by Frank Winn, Guns & Gear Editor - Sunday, December 31, 2017
As the year winds down, a little retrospection is natural. In First Gear terms, it means we happened across a heretofore unrecognized pattern in an important class—optics. In a word, Vortex.
Back in May, we tag-teamed a 1-6x24 Razor HD with a reissued IWI “Galil.” Results were, well, outstanding—an innovative, smooth-shooting update to an already great rifle, paired with a versatile, ultra-rugged optic. Recently, we migrated this optic to another 7.62x51 rifle, and worked it even harder.
You won’t strain your imagination predicting the results of the Razor’s return: Outstanding, yet again. But here’s why we reprise it in “First Gear”: Well-meaning rifle shooters need to rethink their planning/acquisition for optics. You may not really need the massive magnification you think you do (nor the footprint it requires), and truly superb glass is not beyond “everyman’s” reach.
As to the first consideration, when we put some good handloaded ammo (thanks to our Redding T7), the 6x magnification allowed us to produce slightly over MOA accuracy at 200 yards. If we, decent riflemen at best, can reproduce this without über magnification, perhaps you can, too, and for the same reason—clarity and precision matter more than absolute magnification. All the while, remember you’ll still have great 1x CQB facility (complete with a truly daylight-visible dot), as well as trimmer dimensions—especially those low-capped turrets.
If you think we’re overstating this, consider: In the interim, Vortex has added a JM-1 ballistic drop-compensating reticle as an option on the Razor 1-6x24. “JM” are initials, by the way …
… yes, that JM. If Jerry Miculek thinks you can hit to 600 yards with 6x magnification and an appropriate reticle—his design, by the way—please feel free to ignore any of our exhortations.
Back to the “within reach” part of our hypothesis: We subscribe to the notion that optics should generally equal or exceed the cost of the rifle. This is common sense—aiming is the predecessor, hitting the successor. Unhappily, keeping loved ones warm and dry rightly intrudes. But a little planning and getting your Google on can save a lot of money and put that buy-it-once glass where it needs to be (here, from our friends at MidwayUSA – $1,399). Just sayin’.
There are two other Vortexes on our reprise list, though only one, in strict terms, belongs. The first is the 3x “Spitfire” Prism, the Vortex version of a time-honored way to pack magnification into short physical lengths (think binoculars here, if the concept seems foreign). Although the reticle is a ballistic drop compensation type scaled mostly for AR-pattern rifles in .556/.223 Rem., we’ve had this 16-ounce, super-adjustable peach on everything from rimfires up to 7.62x51s without so much as a hiccup. Five brightness settings in either red or green are available, and a riser and Picatinny mount mean you’ll have to try to complicate an install.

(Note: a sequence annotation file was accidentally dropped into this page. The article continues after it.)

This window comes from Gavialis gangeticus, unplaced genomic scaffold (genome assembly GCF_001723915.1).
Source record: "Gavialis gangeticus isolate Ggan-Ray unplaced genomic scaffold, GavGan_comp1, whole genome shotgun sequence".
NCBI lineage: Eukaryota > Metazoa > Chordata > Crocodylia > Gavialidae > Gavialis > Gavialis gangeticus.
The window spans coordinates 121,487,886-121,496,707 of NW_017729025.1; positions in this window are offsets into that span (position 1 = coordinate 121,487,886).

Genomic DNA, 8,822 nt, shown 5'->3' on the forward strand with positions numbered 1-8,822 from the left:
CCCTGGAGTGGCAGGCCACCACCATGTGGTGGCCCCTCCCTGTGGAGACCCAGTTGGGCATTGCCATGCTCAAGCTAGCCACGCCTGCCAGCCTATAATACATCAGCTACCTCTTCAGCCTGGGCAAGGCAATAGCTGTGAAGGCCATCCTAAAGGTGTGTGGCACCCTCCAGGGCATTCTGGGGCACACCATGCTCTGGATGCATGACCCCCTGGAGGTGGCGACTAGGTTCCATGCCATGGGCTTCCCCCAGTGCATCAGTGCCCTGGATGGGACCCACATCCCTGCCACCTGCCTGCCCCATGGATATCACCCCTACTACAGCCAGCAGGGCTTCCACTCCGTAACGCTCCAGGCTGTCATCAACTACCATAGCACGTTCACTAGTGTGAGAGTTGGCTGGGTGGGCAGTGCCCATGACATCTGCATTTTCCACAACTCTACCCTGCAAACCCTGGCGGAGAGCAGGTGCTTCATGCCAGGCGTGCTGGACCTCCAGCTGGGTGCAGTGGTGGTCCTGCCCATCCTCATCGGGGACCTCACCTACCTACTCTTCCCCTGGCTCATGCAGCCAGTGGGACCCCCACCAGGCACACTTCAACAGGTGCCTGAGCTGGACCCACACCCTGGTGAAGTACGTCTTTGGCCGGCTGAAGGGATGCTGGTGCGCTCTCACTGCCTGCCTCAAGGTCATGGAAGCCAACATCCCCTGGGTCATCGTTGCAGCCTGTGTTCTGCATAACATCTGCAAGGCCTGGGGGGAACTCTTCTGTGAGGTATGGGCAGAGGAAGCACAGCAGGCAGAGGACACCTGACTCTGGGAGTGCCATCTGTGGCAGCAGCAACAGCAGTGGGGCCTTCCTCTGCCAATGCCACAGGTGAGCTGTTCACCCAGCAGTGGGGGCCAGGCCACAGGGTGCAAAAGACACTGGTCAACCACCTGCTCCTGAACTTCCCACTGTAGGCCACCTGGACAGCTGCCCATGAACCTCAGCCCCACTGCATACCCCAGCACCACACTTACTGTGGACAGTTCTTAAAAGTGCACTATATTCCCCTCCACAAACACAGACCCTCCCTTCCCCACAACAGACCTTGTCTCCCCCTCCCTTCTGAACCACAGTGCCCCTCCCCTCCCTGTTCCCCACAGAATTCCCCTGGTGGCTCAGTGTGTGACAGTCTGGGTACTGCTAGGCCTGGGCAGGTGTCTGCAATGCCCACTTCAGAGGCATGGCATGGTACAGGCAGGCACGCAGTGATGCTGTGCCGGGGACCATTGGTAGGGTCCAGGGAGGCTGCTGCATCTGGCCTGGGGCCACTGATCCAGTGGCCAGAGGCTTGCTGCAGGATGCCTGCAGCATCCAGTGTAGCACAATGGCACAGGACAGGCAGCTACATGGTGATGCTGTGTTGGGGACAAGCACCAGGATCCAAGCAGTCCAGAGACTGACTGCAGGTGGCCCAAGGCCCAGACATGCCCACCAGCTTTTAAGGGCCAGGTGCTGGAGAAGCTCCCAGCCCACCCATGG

If there’s a better backup optic that will accommodate a huge variety of fill-in roles, we have a hard time imagining what it would be, to say nothing of steady duty on a short-to-intermediate-purposed rifle.
Our last item is a new one, at least to us: The 1x “Spitfire AR.” Short length, AR-appropriate height-over-bore, red or green five-level illumination, and even lighter weight harken to the 3x forebear, but that’s where differences start to appear. If speed is the name of your game, here’s your ticket.
This will shout at you once the reticle comes up. Building on the eye/brain system’s preference for concentricity, the 1x Spitfire “DRT” (dual ring tactical) puts a 140 MOA (3 MOA thick) ring around a 40 MOA (6 MOA thick) ring, and a 3 MOA center dot. With half MOA clicks and 120 minutes of adjustments in both directions, it’s hard to visualize—ha, ha!—a configuration that won’t zero up nicely, and fairly blaze from center mass to center mass to center mass on nearly any legit target you can imagine. For precision hits elsewhere, don’t forget that 3 MOA center dot.
The Vortex folks make no secret of angling the 1x toward tactical application ARs (as in our lead photo), but we think the all-but-instantaneous centering begs another application—Pistol Caliber Carbine. At the ranges that these fun, reliable and backstop-friendly guns run, they’re practically guaranteed success. The nice, deep eye box and triple “A” battery choice will prove popular as well.
Come to think of it, we’ve got a nice PCC that’s sightless just now …
Frank Winn has been studying arms and their relationship to tyranny, meaningful liberty and personal security all his adult life. He has been a firearms safety/shooting instructor for more than 20 years, and earned state, regional and national titles in several competitive disciplines.
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